Searching for a job as a physician, especially for your first attending position, can be a long, tedious process. You typically want to start looking around 9 to 12 months ahead of the date you complete training, and with nearly a whole year left of residency or fellowship, signing an employment contract can still feel like a long way off. Even so, considering possible terms of employment and asking the necessary questions early will help you evaluate offers quickly and efficiently when you receive them. Here are some questions to ask sooner rather than later.

What are patient volumes like?

Today, many physicians are at least partially, if not completely, compensated based on productivity. In these cases, your contract will specify a conversion factor and a bonus threshold which must be met to achieve the compensation you are expecting. While you may be willing and able to put in the work, you will never meet your threshold if patient volumes are lower than anticipated.

When researching an employer and interviewing, try to get an idea of what their typical volumes are like. Ask the employer directly, but also inquire with other employees to receive a more neutral point of view. If you can determine what the volumes truly are, you will know whether the threshold later proposed by your employer is reasonably attainable. Both your bonus threshold and conversion factor are set in your contract, but they are negotiable. If the threshold is too high relative to patient volumes or the conversion factor is low for the work you are performing, you will likely want to negotiate those numbers with your employer.

How will you fit in with other employees?

While you are getting to know a possible new workplace, take some time to examine how everyone works together and what they do or do not like about the practice. Talk to as many fellow physicians and other employees as possible, so you have some understanding of their schedules, the equipment available to them, and other aspects of their positions. You will gain a glimpse into the workplace culture and see how you might fit in.

You especially want to know how scheduling and call time, if applicable, is handled or shared among employees. Any call time should be shared equally, and schedules should be set, not up to anyone else’s discretion. Also try to learn what happens if another physician is absent or leaves the practice entirely. Will you have to pick up the slack, or will there be backup available? Determining where the workplace stands on all these items will help you know what to beware of when you receive a contract. Unless the contract already outlines everything appropriately, you may need to negotiate for more specific scheduling, capped and equally shared call time, or extra equipment and support staff.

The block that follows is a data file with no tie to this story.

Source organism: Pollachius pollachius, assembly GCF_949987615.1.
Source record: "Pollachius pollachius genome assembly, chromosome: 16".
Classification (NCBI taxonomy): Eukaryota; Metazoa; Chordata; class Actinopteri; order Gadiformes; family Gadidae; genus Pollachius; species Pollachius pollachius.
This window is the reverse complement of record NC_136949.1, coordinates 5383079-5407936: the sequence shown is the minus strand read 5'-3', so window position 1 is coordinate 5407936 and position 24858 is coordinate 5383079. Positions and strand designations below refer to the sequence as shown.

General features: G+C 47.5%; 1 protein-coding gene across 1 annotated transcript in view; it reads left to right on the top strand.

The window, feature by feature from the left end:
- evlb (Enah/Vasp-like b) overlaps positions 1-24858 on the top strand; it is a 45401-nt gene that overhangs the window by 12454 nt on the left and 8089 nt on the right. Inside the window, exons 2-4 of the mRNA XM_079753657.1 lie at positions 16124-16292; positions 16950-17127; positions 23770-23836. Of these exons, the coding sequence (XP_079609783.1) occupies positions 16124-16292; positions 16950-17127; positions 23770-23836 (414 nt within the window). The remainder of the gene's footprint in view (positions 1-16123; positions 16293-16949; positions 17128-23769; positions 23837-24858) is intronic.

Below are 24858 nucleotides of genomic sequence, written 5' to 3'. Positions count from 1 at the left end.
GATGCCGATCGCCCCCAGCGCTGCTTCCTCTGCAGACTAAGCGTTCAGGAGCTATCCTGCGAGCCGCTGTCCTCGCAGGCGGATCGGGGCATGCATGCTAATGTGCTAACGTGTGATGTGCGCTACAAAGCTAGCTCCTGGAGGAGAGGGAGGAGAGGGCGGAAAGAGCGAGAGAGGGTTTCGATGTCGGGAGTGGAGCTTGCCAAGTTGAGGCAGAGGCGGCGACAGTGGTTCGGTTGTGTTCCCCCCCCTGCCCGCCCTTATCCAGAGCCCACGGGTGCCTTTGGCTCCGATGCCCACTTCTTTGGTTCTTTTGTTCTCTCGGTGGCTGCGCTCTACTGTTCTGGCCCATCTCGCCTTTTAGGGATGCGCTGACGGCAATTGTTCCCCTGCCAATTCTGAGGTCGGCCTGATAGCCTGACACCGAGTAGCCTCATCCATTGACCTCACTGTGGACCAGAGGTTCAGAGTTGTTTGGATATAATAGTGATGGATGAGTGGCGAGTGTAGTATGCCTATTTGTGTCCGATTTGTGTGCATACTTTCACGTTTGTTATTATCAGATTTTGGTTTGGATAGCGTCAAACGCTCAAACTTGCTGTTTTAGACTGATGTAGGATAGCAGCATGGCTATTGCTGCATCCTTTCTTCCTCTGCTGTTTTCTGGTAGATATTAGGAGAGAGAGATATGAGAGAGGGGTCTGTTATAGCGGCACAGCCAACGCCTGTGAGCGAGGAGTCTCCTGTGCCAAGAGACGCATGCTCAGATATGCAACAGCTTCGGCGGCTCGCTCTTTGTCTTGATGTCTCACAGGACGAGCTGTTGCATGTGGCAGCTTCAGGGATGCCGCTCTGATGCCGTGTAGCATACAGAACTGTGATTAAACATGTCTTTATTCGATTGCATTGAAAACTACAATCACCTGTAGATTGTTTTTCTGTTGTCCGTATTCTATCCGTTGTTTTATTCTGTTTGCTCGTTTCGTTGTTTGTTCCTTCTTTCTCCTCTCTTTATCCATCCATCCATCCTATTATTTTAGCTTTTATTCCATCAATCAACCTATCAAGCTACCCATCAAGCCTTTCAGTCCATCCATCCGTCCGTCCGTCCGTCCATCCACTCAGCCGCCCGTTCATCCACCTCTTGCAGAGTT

What advancement or professional development opportunities exist?

Continuing medical education and career advancement are extremely important to most physicians. Start inquiring early about extra funds and paid time off that will be available to you. You want to know whether your employer will cover expenses and allow time to attend conferences and other professional development opportunities. Otherwise, you will end up allotting your own time and money to do so.

If there are opportunities for advancement and partnership in the practice, you also need to understand those avenues as soon as possible. Your employer should be transparent about the path to partnership, if it exists, and that will need to be specified in the contract you later receive. You do not want to sign a contract and get years into working for a practice before realizing you will not be made a partner as soon as you thought, if at all. The effects of major changes like a buyout or merger should also be addressed in your contract, since they can significantly affect your path to partnership.

Further evaluating employers

Always remember that your job search involves evaluating potential employers just as much as they are evaluating you. Do not be afraid to ask questions and gather as much information as you can early on. With the job search being such a long process for physicians, it always helps to get a head start on understanding what each employer is bringing to the table. Doing so will help you compare offers later in the process and gain a better understanding of which employment terms you may need to negotiate.

If you are concerned about a non-compete in your contract, Resolve can help you understand how the clause affects you and negotiate if necessary. Resolve is the #1 rated physician contract review and negotiation firm in the nation, and they will make sure your contract treats you fairly. Connect with an experienced attorney who will take your priorities into account, identify red flags in your contract, and even negotiate on your behalf.